@Chris, the weight of these words of course depend on their definitions. I've chosen "modernity" since it's a very value-laden term, which has only positive connotations to some people while it makes others to see nothing but red mist. It's also an obsession of many modern composers who keep asking themselves "am I modern enough?" (I think that if you come to the point that you're asking yourself that question, your "modernity" is already proven.)

"Innovative" sounds rather sterile and 19th century industrial revolution-like. I think we outgrew the concept that music has to be "innovative" after the discovery that there isn't such a thing as continuing quality improvement in music.

The siren-song of many critics that music has to be "original" can be silenced easily by giving examples of musical masterpieces that weren't original nor "innovative", but survived and are still admired because of their quality alone.

@Parla, that's the traditional view on modernity in music. In my "thesis" (as you call it) I'm proposing an alternative view, but since you haven't read it I think replying to your post is pretty much pointless.

RE: What makes music "modern"

50m, I know it's the "traditional view on modernity in music", but I don't see why we have to have different definitions or to change the traditional (see prevalent) one.

I didn't say I didn't read your "thesis"; I said I wonder whether I have to go through each and every point you make, since the question to me is almost redundant, if "modern" is going to be a way (a qualification) to define works as more "important" than those which fall in the opposite category. If a work is a great one, it has already passed the test of time. Therefore, the term "modern" is of little value or it might be even irrelevant. Shostakovich's Symphony no.5 or Britten's War Requiem are of the supreme works in the 20th century, regardless of their "modernity".

If other posters go through your individual points or the whole post, I may comment on them too.

For the time being, it's getting too late here...



RE: @Chris, the weight of these

I think the question depend on what we considers "modern", in my opinion there would be three principal applications of the term:

1) in one sense it means music from the actual era, that is "contemporary" music, but in that sense Sibelius s, Prokofievs or Stravinskys music wouldnt be modern musicians, because they are composers from the XXth century, and not contemporaneous musicians!!;

2) in a second sense, modern music would mean music "advanced" for his time, and in that sense Berliozs Symphonie Fantastique (1830),for example, would be a modern work, because like we know it is thirty years before Brahmss 1rst symphony (1860);

3) in a last sense (what I prefer) the term modern music would means a modern performance or conception, independently from the period from the music comes, and in that sense Mozart, Haydn, Beethoven or Brahmss symphonies could be designated moderns, if the conductors conception it is (Norrington, Gardiner or Harnoncourt conceptions of this music, for example). More over, this criteria permits explain that is possible to play music from the barroque period with actual instruments, not neccesarily using old and decrepit instruments, of uncertain authenticity....besides. Modestly is my opinion about this..., best regards oscar.olavarria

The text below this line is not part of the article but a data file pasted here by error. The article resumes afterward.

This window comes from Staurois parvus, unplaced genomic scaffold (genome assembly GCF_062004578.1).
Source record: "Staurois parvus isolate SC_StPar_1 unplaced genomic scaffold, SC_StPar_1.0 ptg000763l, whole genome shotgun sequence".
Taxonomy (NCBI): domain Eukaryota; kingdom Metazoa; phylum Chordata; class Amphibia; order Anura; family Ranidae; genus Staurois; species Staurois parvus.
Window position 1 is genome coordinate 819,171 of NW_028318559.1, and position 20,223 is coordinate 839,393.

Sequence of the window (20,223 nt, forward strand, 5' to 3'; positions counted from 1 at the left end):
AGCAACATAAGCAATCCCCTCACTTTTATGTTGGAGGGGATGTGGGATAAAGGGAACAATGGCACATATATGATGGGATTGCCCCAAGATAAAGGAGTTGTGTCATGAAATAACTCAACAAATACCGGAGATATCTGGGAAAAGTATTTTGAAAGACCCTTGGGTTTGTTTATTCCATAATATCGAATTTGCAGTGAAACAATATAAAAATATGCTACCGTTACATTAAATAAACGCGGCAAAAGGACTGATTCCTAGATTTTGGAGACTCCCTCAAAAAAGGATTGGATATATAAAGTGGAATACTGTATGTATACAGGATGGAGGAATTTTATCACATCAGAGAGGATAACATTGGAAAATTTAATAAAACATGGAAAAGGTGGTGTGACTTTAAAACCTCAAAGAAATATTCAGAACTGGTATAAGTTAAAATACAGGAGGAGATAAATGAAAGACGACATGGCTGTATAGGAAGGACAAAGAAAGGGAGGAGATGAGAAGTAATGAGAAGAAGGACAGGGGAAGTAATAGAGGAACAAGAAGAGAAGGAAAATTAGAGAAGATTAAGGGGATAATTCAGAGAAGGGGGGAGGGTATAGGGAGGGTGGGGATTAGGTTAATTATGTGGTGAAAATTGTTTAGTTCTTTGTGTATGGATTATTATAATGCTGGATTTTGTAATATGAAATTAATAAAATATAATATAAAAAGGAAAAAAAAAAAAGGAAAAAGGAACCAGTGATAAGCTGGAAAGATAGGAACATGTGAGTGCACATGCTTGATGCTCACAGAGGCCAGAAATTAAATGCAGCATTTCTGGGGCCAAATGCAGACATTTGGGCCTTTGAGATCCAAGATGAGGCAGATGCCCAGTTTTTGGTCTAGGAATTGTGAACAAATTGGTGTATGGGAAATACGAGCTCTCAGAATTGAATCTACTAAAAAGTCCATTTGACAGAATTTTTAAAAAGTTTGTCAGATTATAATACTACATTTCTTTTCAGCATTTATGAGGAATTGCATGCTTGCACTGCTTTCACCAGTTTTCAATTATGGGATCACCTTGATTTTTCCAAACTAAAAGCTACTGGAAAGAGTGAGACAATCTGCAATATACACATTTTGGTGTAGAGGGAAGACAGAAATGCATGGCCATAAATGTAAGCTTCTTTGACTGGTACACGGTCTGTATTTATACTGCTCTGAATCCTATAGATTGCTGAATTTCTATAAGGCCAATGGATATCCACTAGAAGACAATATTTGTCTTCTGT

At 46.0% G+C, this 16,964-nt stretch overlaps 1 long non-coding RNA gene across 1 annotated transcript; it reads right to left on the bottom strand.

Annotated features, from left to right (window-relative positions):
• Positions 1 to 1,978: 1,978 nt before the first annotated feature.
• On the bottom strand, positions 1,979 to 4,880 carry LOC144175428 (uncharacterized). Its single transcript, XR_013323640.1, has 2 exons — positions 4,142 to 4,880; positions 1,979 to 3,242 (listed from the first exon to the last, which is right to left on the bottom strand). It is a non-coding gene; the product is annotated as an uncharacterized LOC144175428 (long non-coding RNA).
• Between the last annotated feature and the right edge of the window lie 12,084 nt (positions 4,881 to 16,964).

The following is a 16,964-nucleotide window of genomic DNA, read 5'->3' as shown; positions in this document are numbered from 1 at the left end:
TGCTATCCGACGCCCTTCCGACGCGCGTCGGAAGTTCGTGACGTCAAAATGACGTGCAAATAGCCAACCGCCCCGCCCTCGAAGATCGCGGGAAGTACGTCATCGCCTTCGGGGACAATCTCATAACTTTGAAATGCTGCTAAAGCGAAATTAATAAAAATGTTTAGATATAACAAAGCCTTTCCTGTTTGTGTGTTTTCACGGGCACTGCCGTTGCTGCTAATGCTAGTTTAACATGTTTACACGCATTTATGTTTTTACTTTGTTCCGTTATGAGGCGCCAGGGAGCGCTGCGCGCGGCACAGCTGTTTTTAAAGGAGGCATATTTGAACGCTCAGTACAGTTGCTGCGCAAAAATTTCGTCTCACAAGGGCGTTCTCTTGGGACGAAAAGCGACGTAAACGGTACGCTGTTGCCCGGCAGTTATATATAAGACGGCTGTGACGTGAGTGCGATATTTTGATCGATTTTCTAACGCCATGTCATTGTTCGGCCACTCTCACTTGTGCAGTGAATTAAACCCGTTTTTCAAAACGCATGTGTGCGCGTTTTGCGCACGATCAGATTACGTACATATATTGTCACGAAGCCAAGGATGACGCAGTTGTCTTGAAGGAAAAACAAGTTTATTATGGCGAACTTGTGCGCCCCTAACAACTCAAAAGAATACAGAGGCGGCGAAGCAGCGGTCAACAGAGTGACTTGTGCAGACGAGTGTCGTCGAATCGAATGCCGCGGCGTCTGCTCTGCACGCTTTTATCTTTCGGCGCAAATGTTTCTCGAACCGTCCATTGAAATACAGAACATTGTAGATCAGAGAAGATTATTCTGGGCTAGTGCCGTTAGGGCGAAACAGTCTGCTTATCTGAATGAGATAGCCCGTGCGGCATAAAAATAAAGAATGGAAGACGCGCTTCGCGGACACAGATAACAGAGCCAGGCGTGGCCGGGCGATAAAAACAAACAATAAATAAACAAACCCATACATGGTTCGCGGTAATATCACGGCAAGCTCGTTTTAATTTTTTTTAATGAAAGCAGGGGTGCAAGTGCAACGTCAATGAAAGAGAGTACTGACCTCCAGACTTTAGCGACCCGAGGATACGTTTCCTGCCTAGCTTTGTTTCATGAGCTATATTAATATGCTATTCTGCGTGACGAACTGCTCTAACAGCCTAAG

RE: What makes music "modern"

This is a huge subect, but here are my two cents...

First of all it's important to make a distinction between modernity and modernism, since the first is a historical epoch, and the second an artistic approach. 

The rise of modernity is closely related to the cartesian split between subject (res cogitans) and object (res extensa). This conceptualisation of the self as autonomous and distinct from the world around him led to the kind of self assertion we find in Kant's Sapere Aude. From christianity, we had already inherited the idea that history is a linear trajectory, a kind of moral drama starting with the creation and finding its apotheosis in judgement day (this is very different from the cyclical view of history of for instance the Greeks or Romans). When this idea of time as unstopably moving towards one single goal was combined with the modern idea of man as an autonomous being, the seed was sown for all kinds of later catastrophic utopian projects like communism, radical islamism or the free-market orthodoxy of neoliberalism. At their surface these all seem very different, but the difference is mainly in the end-goal they have in mind (classless society, a world ruled by Sharia, a market free of any goverment restraints). They are very similar in their intelectual structure: the utopian idea that there is a distant goal history is moving towards coupled with the idea that one can belong to a "vanguard" that shapes the world according to this goal.